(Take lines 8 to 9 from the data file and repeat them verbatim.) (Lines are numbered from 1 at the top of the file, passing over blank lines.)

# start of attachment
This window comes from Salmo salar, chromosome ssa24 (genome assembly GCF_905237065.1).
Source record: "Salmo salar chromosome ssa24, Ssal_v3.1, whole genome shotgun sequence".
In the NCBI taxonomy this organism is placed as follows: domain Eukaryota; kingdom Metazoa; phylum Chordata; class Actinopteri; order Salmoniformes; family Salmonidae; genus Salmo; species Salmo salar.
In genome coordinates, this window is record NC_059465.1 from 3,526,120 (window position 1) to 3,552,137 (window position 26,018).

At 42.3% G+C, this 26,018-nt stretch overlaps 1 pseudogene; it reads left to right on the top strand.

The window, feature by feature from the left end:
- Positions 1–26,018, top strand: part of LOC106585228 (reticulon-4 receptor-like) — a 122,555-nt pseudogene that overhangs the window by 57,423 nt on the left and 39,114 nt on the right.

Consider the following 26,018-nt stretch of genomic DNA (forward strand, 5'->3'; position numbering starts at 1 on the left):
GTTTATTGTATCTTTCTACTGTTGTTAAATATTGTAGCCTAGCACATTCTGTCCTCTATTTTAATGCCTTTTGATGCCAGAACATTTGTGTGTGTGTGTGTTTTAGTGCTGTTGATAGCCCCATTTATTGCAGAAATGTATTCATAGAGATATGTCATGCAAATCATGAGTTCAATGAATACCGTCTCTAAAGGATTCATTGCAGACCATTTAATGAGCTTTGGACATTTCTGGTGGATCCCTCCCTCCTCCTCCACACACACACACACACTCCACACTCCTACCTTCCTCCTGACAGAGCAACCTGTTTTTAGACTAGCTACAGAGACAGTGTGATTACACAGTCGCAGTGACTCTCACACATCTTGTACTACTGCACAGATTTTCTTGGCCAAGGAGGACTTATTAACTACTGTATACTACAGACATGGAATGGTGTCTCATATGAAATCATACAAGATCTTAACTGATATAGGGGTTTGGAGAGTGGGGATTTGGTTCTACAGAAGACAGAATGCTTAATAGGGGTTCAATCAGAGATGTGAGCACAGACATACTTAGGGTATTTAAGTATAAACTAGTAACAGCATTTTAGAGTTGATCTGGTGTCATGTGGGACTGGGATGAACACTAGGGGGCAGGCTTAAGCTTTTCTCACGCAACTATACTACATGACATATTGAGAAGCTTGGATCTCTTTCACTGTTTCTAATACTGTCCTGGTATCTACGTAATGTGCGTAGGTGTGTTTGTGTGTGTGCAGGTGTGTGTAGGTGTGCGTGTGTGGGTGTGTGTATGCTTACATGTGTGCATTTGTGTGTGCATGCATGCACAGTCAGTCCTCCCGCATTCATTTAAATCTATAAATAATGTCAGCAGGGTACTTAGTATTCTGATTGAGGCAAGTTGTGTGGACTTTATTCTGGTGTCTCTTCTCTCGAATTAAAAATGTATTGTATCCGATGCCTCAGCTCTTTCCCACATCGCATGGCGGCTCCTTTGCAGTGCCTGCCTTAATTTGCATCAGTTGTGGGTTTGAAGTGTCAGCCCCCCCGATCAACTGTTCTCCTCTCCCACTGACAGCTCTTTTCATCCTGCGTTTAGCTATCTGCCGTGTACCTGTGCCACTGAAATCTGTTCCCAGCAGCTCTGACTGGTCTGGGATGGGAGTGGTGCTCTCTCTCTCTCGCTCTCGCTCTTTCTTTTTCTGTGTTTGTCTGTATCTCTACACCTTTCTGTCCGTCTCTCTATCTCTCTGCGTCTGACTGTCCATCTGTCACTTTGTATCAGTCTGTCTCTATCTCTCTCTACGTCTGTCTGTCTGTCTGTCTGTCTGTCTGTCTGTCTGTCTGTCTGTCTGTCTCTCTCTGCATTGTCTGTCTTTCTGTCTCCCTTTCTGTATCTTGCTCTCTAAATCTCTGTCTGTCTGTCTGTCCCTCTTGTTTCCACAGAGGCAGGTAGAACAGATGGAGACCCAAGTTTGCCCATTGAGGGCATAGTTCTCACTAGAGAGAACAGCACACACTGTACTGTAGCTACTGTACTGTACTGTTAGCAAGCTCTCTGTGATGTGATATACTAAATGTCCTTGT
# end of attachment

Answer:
Consider the following 26,018-nt stretch of genomic DNA (forward strand, 5'->3'; position numbering starts at 1 on the left):
GTTTATTGTATCTTTCTACTGTTGTTAAATATTGTAGCCTAGCACATTCTGTCCTCTATTTTAATGCCTTTTGATGCCAGAACATTTGTGTGTGTGTGTGTTTTAGTGCTGTTGATAGCCCCATTTATTGCAGAAATGTATTCATAGAGATATGTCATGCAAATCATGAGTTCAATGAATACCGTCTCTAAAGGATTCATTGCAGACCATTTAATGAGCTTTGGACATTTCTGGTGGATCCCTCCCTCCTCCTCCACACACACACACACACTCCACACTCCTACCTTCCTCCTGACAGAGCAACCTGTTTTTAGACTAGCTACAGAGACAGTGTGATTACACAGTCGCAGTGACTCTCACACATCTTGTACTACTGCACAGATTTTCTTGGCCAAGGAGGACTTATTAACTACTGTATACTACAGACATGGAATGGTGTCTCATATGAAATCATACAAGATCTTAACTGATATAGGGGTTTGGAGAGTGGGGATTTGGTTCTACAGAAGACAGAATGCTTAATAGGGGTTCAATCAGAGATGTGAGCACAGACATACTTAGGGTATTTAAGTATAAACTAGTAACAGCATTTTAGAGTTGATCTGGTGTCATGTGGGACTGGGATGAACACTAGGGGGCAGGCTTAAGCTTTTCTCACGCAACTATACTACATGACATATTGAGAAGCTTGGATCTCTTTCACTGTTTCTAATACTGTCCTGGTATCTACGTAATGTGCGTAGGTGTGTTTGTGTGTGTGCAGGTGTGTGTAGGTGTGCGTGTGTGGGTGTGTGTATGCTTACATGTGTGCATTTGTGTGTGCATGCATGCACAGTCAGTCCTCCCGCATTCATTTAAATCTATAAATAATGTCAGCAGGGTACTTAGTATTCTGATTGAGGCAAGTTGTGTGGACTTTATTCTGGTGTCTCTTCTCTCGAATTAAAAATGTATTGTATCCGATGCCTCAGCTCTTTCCCACATCGCATGGCGGCTCCTTTGCAGTGCCTGCCTTAATTTGCATCAGTTGTGGGTTTGAAGTGTCAGCCCCCCCGATCAACTGTTCTCCTCTCCCACTGACAGCTCTTTTCATCCTGCGTTTAGCTATCTGCCGTGTACCTGTGCCACTGAAATCTGTTCCCAGCAGCTCTGACTGGTCTGGGATGGGAGTGGTGCTCTCTCTCTCTCGCTCTCGCTCTTTCTTTTTCTGTGTTTGTCTGTATCTCTACACCTTTCTGTCCGTCTCTCTATCTCTCTGCGTCTGACTGTCCATCTGTCACTTTGTATCAGTCTGTCTCTATCTCTCTCTACGTCTGTCTGTCTGTCTGTCTGTCTGTCTGTCTGTCTGTCTGTCTGTCTGTCTCTCTCTGCATTGTCTGTCTTTCTGTCTCCCTTTCTGTATCTTGCTCTCTAAATCTCTGTCTGTCTGTCTGTCCCTCTTGTTTCCACAGAGGCAGGTAGAACAGATGGAGACCCAAGTTTGCCCATTGAGGGCATAGTTCTCACTAGAGAGAACAGCACACACTGTACTGTAGCTACTGTACTGTACTGTTAGCAAGCTCTCTGTGATGTGATATACTAAATGTCCTTGT